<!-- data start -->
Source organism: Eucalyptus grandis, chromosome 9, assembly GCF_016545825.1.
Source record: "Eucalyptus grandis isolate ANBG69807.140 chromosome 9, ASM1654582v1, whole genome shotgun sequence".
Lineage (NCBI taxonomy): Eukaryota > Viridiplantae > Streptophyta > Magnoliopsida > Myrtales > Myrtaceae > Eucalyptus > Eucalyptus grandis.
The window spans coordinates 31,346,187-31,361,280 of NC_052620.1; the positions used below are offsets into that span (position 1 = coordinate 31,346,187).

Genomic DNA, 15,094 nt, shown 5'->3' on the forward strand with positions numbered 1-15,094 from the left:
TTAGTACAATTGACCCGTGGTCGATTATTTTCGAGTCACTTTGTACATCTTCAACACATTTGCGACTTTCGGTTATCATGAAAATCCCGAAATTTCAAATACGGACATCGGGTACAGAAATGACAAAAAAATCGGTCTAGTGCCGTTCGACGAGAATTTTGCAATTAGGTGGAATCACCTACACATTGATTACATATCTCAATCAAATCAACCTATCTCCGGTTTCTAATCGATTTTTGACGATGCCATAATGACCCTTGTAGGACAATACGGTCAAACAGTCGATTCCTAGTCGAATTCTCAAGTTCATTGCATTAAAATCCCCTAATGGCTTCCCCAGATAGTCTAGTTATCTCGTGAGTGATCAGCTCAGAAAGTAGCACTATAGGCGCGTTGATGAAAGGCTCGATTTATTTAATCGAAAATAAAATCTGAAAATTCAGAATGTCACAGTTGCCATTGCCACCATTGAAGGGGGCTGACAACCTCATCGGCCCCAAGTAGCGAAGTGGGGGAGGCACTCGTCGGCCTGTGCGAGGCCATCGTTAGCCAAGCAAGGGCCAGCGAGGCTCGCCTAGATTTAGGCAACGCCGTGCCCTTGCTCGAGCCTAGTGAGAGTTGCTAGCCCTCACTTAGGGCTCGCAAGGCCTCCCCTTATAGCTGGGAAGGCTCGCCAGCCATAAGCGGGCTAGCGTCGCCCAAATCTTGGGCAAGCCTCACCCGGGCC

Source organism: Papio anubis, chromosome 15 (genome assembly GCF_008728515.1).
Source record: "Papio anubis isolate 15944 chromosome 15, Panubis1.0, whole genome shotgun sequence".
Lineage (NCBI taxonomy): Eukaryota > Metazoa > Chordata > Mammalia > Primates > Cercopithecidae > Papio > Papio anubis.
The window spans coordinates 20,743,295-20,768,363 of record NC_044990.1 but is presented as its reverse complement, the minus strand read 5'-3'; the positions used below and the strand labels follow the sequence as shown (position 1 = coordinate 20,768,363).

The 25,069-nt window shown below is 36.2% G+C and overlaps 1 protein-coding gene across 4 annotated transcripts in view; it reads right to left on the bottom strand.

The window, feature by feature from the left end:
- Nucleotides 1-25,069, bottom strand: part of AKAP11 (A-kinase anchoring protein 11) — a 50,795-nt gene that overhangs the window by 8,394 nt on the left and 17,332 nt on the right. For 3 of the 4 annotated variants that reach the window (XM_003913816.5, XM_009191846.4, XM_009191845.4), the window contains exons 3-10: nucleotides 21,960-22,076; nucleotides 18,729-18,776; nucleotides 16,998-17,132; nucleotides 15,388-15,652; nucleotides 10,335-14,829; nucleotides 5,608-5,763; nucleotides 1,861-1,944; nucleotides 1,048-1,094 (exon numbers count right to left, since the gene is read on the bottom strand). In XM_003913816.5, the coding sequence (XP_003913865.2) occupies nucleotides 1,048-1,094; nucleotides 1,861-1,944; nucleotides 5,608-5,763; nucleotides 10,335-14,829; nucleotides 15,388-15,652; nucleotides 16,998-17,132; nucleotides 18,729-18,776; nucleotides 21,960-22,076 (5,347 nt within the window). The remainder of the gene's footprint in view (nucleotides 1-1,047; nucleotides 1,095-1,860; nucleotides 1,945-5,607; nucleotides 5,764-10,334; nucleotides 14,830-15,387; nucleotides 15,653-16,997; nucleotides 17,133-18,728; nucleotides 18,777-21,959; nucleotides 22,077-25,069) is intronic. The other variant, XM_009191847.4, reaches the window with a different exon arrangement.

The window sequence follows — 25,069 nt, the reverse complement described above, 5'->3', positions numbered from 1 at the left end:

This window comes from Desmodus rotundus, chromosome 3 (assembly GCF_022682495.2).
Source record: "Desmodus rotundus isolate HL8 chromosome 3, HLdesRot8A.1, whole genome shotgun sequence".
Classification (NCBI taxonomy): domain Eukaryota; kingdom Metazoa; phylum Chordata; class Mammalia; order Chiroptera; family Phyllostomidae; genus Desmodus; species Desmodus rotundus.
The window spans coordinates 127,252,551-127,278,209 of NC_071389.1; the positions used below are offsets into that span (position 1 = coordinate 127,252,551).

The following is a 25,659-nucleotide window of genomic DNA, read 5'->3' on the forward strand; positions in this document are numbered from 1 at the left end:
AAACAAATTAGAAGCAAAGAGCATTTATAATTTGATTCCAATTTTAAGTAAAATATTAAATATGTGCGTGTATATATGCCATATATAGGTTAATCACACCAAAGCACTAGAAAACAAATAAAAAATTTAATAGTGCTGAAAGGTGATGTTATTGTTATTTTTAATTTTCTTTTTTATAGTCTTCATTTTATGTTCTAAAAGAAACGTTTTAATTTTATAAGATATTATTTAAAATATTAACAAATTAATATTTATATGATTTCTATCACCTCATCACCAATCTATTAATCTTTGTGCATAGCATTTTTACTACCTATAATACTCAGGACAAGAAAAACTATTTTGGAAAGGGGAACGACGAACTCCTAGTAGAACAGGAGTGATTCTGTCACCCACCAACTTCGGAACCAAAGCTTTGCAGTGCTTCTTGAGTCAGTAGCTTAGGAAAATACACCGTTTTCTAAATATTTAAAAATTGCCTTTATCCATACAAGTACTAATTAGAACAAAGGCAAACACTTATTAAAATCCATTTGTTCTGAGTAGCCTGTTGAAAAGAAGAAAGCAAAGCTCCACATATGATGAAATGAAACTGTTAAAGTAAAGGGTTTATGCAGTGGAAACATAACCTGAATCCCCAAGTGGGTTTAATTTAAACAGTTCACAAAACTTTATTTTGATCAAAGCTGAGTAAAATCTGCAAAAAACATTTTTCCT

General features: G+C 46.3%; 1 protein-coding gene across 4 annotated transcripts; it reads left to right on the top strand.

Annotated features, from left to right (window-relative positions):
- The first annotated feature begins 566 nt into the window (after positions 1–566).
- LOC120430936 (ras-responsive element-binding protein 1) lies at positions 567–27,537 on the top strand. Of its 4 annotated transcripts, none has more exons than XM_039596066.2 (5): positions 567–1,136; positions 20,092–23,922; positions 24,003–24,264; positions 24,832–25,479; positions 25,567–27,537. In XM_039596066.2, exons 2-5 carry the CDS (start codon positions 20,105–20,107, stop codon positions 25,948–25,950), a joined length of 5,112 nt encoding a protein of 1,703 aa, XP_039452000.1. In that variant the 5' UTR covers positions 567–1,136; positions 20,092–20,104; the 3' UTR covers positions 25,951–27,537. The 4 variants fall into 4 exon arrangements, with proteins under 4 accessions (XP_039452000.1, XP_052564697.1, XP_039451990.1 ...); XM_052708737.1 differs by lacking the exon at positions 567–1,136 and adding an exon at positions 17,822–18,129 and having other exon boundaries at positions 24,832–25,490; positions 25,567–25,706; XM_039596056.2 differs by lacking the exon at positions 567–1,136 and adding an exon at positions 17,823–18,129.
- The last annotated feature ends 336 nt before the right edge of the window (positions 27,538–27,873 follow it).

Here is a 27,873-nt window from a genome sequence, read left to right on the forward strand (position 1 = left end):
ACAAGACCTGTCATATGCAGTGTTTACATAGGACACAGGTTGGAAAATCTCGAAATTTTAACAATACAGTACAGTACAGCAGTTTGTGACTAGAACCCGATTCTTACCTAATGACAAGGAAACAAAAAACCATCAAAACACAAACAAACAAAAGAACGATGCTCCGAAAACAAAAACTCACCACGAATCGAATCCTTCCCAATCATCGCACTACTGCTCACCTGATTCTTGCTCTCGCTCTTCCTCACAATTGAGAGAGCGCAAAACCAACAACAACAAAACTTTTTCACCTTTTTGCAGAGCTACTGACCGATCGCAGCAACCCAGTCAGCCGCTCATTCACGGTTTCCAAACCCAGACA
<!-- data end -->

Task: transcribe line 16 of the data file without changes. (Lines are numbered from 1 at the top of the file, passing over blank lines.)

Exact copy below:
Source record: "Desmodus rotundus isolate HL8 chromosome 3, HLdesRot8A.1, whole genome shotgun sequence".